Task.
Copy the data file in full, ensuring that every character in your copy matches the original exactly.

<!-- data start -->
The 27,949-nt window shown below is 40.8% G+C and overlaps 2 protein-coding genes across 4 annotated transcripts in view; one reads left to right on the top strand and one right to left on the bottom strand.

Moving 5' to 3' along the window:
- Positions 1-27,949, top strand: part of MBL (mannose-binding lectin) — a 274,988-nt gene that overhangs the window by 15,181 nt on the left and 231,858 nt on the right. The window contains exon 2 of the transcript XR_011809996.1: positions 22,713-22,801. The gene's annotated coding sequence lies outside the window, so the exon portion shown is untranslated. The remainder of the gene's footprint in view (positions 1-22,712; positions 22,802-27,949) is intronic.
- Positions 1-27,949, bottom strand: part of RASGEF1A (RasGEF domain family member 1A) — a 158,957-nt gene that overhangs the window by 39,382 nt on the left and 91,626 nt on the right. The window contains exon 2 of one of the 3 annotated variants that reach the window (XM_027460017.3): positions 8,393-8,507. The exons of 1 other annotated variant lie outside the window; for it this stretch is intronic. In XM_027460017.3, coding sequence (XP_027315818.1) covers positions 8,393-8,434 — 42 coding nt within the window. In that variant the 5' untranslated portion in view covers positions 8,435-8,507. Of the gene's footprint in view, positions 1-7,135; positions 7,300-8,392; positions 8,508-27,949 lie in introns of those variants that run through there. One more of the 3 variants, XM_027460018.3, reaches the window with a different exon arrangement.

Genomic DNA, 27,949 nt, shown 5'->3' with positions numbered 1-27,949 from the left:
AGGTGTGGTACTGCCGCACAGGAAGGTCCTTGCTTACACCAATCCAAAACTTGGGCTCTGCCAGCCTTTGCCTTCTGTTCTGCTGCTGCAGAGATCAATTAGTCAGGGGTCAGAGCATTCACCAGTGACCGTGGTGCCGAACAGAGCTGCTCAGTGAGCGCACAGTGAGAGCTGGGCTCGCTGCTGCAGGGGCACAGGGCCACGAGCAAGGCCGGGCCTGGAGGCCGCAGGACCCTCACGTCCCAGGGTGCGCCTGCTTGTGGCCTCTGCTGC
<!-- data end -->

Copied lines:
The 27,949-nt window shown below is 40.8% G+C and overlaps 2 protein-coding genes across 4 annotated transcripts in view; one reads left to right on the top strand and one right to left on the bottom strand.

Moving 5' to 3' along the window:
- Positions 1-27,949, top strand: part of MBL (mannose-binding lectin) — a 274,988-nt gene that overhangs the window by 15,181 nt on the left and 231,858 nt on the right. The window contains exon 2 of the transcript XR_011809996.1: positions 22,713-22,801. The gene's annotated coding sequence lies outside the window, so the exon portion shown is untranslated. The remainder of the gene's footprint in view (positions 1-22,712; positions 22,802-27,949) is intronic.
- Positions 1-27,949, bottom strand: part of RASGEF1A (RasGEF domain family member 1A) — a 158,957-nt gene that overhangs the window by 39,382 nt on the left and 91,626 nt on the right. The window contains exon 2 of one of the 3 annotated variants that reach the window (XM_027460017.3): positions 8,393-8,507. The exons of 1 other annotated variant lie outside the window; for it this stretch is intronic. In XM_027460017.3, coding sequence (XP_027315818.1) covers positions 8,393-8,434 — 42 coding nt within the window. In that variant the 5' untranslated portion in view covers positions 8,435-8,507. Of the gene's footprint in view, positions 1-7,135; positions 7,300-8,392; positions 8,508-27,949 lie in introns of those variants that run through there. One more of the 3 variants, XM_027460018.3, reaches the window with a different exon arrangement.

Genomic DNA, 27,949 nt, shown 5'->3' with positions numbered 1-27,949 from the left:
AGGTGTGGTACTGCCGCACAGGAAGGTCCTTGCTTACACCAATCCAAAACTTGGGCTCTGCCAGCCTTTGCCTTCTGTTCTGCTGCTGCAGAGATCAATTAGTCAGGGGTCAGAGCATTCACCAGTGACCGTGGTGCCGAACAGAGCTGCTCAGTGAGCGCACAGTGAGAGCTGGGCTCGCTGCTGCAGGGGCACAGGGCCACGAGCAAGGCCGGGCCTGGAGGCCGCAGGACCCTCACGTCCCAGGGTGCGCCTGCTTGTGGCCTCTGCTGC